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Momentum Grows for Aid Transparency as Senate Foreign Relations Committee Unanimously Passes Foreign Aid Accountability Bill

November 10th, 2015
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November 10, 2015 (WASHINGTON) – This statement is delivered on behalf of the Modernizing Foreign Assistance Network (MFAN) by Co-Chairs George Ingram, Carolyn Miles, and Connie Veillette

Today the Senate Foreign Relations Committee unanimously endorsed the Foreign Aid Transparency and Accountability Act of 2015 (S. 2184), marking another victory for the bipartisan, bicameral legislation. This bill, recently introduced by Senators Marco Rubio (R-FL) and Ben Cardin (D-MD), would codify important reforms to ensure that U.S. agencies involved in foreign assistance are focused on rigorous and consistent monitoring and evaluation of programs and on making comprehensive, timely, and comparable aid data publicly available.

MFAN thanks Chairman Bob Corker (R-TN) and Ranking Member Ben Cardin (D-MD) for moving swiftly to take action on this legislation, and the bill sponsors for their continued leadership on efforts to make foreign assistance more transparent and accountable. This bipartisan legislation would help the U.S. government better track, measure, and allocate limited aid resources.

This swift action in the House and Senate underscores the broad bipartisan support for aid effectiveness and the need to act now to ensure our assistance programs have the greatest, most lasting impact. We urge both chambers to maintain the momentum to pass this important legislation by the full House and Senate.

MFAN Applauds Passage of Foreign Aid Transparency Bill by House Foreign Affairs Committee

November 5th, 2015
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November 5, 2015 (WASHINGTON) – This statement is delivered on behalf of the Modernizing Foreign Assistance Network (MFAN) by Co-Chairs George Ingram, Carolyn Miles, and Connie Veillette

Today the House Foreign Affairs Committee passed the Foreign Aid Transparency and Accountability Act of 2015 (H.R. 3766), recently introduced by Representatives Ted Poe (R-TX) and Gerry Connolly (D-VA). MFAN thanks Chairman Ed Royce (R-CA) and Ranking Member Eliot Engel (D-NY) for swiftly taking up this legislation for consideration, and the bill sponsors for their continued leadership on efforts to make foreign assistance more transparent and accountable.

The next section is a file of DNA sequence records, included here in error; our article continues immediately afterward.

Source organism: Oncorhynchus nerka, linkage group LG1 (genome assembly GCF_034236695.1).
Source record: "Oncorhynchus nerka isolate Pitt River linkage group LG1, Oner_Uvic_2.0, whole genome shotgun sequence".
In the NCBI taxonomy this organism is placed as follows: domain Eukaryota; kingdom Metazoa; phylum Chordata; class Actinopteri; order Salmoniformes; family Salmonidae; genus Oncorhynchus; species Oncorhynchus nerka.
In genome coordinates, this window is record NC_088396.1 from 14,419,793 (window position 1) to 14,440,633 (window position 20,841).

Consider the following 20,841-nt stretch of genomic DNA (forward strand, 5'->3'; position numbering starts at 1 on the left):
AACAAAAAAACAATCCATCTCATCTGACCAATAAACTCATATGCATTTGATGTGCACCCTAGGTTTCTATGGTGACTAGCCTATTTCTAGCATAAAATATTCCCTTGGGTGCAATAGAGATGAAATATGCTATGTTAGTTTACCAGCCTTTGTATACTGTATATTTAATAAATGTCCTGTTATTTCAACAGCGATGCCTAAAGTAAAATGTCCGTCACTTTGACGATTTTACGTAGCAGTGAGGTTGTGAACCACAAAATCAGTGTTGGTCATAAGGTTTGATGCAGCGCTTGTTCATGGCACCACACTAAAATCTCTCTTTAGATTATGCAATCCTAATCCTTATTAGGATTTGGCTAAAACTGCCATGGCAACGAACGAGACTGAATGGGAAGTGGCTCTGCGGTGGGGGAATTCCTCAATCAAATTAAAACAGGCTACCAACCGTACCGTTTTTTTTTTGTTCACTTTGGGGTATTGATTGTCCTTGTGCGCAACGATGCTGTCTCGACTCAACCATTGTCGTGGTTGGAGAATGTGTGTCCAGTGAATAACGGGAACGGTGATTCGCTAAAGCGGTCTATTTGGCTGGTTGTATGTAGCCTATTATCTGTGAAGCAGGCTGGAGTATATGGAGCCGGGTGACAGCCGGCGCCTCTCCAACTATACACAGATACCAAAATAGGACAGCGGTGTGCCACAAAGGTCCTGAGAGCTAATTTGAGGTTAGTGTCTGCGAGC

MFAN strongly supports this bipartisan legislation, which would codify important reforms to ensure that U.S. agencies involved in foreign assistance are focused on rigorous and consistent monitoring and evaluation of programs and on making comprehensive, timely, and comparable aid data publicly available. By reinforcing its existing commitments to transparency and evaluation through legislation, the U.S. government can better track, measure, and allocate scarce aid resources.

We hope to see swift passage of this important legislation by the full House of Representatives. We also urge the Senate to take similar action on the companion bill (S. 2184), introduced by Senators Marco Rubio (R-FL) and Ben Cardin (D-MD).

Statement: MFAN Applauds Introduction of the Bipartisan Foreign Aid Transparency and Accountability Act of 2015

October 20th, 2015
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October 20, 2015 (WASHINGTON) – This statement is delivered on behalf of the Modernizing Foreign Assistance Network (MFAN) by Co-Chairs George Ingram, Carolyn Miles, and Connie Veillette

MFAN welcomes the introduction of the Foreign Aid Transparency and Accountability Act of 2015 by Representatives Ted Poe (R-TX) and Gerry Connolly (D-VA) and Senators Marco Rubio (R-FL) and Ben Cardin (D-MD). This bipartisan legislation would codify important reforms to ensure that U.S. agencies involved in foreign assistance are focused on rigorous and consistent monitoring and evaluation of programs and on making comprehensive, timely, and comparable aid data publicly available. By strengthening its commitment to monitoring and evaluation and transparency, the U.S. government can better allocate aid resources and be held accountable by a range of stakeholders.

Earlier versions of this legislation have been unanimously approved by the Senate Foreign Relations Committee in the 113th Congress and by the House of Representatives in the 112th Congress. We commend Representatives Poe and Connolly and Senators Rubio and Cardin for their continued leadership to enact this important legislation.

MFAN strongly supports this legislation. It is vital to guaranteeing that U.S. foreign assistance becomes as transparent as possible and programs are thoroughly evaluated. Enacting this bill will help pave the way for the U.S. Government to further embed aid effectiveness principles in its development policy and practice in order to get the most out of every dollar we spend. The positive actions we have seen this Administration take to improve the accountability of U.S. foreign assistance, such as creating ForeignAssistance.gov as a public venue for aid data, and the USAID and State Department evaluation policies, will be strengthened by this legislation.